Register for citation alerts
"While both OPAT strategies are safe and far less costly than hospital admission, our findings suggest that a dedicated OPAT clinic for patients with cellulitis is more expensive than the return to ED strategy" Yadav et al (2022).
OPAT for emergency department patients

Abstract:

Objectives: Emergency department (ED) patients with cellulitis requiring intravenous antibiotics may be treated via outpatient parenteral antibiotic therapy (OPAT) as opposed to hospitalization. The primary objective was to compare healthcare costs for the following strategies: community intravenous antibiotics with referral to an OPAT clinic operated by infectious disease specialists (‘OPAT clinic’ strategy); community intravenous antibiotics with return to ED if necessary (‘return to ED’ strategy); and hospital admission.

Methods: Using a hospital administrative database, we conducted a cost analysis using patient-level data of adult cellulitis patients presenting to two tertiary care EDs and were treated with intravenous antibiotics in one of three ways: OPAT clinic strategy; return to ED strategy; and hospital admission. Costs were estimated from Canada’s publicly funded health system perspective. The primary outcome was the mean total cost (2015 CAD) per patient for each treatment strategy. A generalized linear model was performed to adjust for baseline characteristics, including age, sex and comorbidities.

Results: A total of 808 patients met inclusion criteria: OPAT clinic strategy (N = 341); return to ED strategy (N = 228) and hospital admission (N = 239). The mean total cost of care for the treatment strategies were: OPAT clinic: $2170 (95% CI $1905-$2436); return to ED: $1493 (95 %CI $1264-$1722); and hospital admission: $10,145 (95% CI $8668-$11,622). Results from the regression analysis suggested that the OPAT clinic strategy was associated with a cost-saving of $7394 (95% CI $6154-$8633, p < 0.001) compared to hospital admission and an increased cost of $651 (95% CI $367-$935, p < 0.001) when compared to the return to ED approach.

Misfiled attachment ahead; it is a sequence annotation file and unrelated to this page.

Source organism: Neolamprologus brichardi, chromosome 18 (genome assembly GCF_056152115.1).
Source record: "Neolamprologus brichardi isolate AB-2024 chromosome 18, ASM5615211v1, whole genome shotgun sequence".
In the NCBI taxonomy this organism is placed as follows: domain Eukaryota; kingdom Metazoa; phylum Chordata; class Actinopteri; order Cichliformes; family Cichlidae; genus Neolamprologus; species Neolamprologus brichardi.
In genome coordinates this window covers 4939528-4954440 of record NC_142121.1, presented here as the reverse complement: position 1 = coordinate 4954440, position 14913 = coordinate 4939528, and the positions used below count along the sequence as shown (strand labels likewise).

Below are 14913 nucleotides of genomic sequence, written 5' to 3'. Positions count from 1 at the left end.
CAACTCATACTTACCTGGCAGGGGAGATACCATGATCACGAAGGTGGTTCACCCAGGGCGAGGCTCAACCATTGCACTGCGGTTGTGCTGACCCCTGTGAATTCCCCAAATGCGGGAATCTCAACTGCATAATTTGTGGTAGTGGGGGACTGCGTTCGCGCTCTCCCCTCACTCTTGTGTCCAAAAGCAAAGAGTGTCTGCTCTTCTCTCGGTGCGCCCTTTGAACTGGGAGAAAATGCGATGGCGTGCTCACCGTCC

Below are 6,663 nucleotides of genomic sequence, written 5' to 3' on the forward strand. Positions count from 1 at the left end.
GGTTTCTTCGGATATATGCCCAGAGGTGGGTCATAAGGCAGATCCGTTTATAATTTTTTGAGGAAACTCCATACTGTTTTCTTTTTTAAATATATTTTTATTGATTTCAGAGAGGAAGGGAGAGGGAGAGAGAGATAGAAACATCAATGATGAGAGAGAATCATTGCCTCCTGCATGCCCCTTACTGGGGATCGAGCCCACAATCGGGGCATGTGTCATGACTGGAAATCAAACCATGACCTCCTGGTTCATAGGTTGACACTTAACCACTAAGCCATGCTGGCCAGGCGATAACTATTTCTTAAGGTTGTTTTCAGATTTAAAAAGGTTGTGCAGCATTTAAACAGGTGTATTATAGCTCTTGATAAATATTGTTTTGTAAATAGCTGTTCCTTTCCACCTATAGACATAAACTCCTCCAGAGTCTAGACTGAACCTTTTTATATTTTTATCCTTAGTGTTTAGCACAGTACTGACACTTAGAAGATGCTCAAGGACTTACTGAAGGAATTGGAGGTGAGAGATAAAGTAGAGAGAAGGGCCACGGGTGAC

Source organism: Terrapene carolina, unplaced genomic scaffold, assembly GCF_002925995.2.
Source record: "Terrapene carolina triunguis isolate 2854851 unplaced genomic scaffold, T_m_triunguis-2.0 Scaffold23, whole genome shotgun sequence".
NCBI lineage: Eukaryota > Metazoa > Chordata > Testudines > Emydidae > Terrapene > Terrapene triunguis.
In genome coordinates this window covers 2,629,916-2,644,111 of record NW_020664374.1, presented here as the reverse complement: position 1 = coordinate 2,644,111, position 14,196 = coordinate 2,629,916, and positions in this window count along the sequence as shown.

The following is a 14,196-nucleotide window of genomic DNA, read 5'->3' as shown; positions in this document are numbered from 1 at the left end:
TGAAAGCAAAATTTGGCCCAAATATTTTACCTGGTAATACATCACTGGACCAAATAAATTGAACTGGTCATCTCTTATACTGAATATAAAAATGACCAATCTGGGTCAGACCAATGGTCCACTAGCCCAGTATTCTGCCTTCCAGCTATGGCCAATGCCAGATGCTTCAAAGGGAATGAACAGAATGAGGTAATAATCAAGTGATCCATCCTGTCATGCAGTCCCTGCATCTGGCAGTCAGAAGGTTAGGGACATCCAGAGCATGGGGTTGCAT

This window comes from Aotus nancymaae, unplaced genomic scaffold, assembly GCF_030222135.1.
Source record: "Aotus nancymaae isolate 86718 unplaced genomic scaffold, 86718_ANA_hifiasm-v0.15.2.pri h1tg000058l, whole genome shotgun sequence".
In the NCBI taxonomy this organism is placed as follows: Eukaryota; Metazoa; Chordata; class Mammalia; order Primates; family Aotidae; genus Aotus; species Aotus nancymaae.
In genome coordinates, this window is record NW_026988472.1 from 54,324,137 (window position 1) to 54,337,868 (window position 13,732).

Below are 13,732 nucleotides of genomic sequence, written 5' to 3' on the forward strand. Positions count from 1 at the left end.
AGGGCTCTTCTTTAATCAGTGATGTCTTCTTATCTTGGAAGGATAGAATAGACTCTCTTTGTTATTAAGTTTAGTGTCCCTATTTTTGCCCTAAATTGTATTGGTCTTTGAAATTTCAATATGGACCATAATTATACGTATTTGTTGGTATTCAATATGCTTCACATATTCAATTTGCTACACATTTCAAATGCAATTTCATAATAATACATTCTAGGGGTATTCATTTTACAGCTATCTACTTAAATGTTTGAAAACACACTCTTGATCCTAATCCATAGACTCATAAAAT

Conclusions: This is the first Canadian study that compares the cost of different OPAT strategies for cellulitis patients. While both OPAT strategies are safe and far less costly than hospital admission, our findings suggest that a dedicated OPAT clinic for patients with cellulitis is more expensive than the return to ED strategy.

Reference:

Yadav K, Kumar S, Chhabra S, Rosenberg H, Eagles D, Suh KN, Ohle R, Nath A, Thavorn K. Outpatient parenteral antibiotic therapy (OPAT) and inpatient treatment strategies for emergency department patients with cellulitis: a cost analysis. CJEM. 2022 Jun 8. doi: 10.1007/s43678-022-00320-1. Epub ahead of print. PMID: 35675027.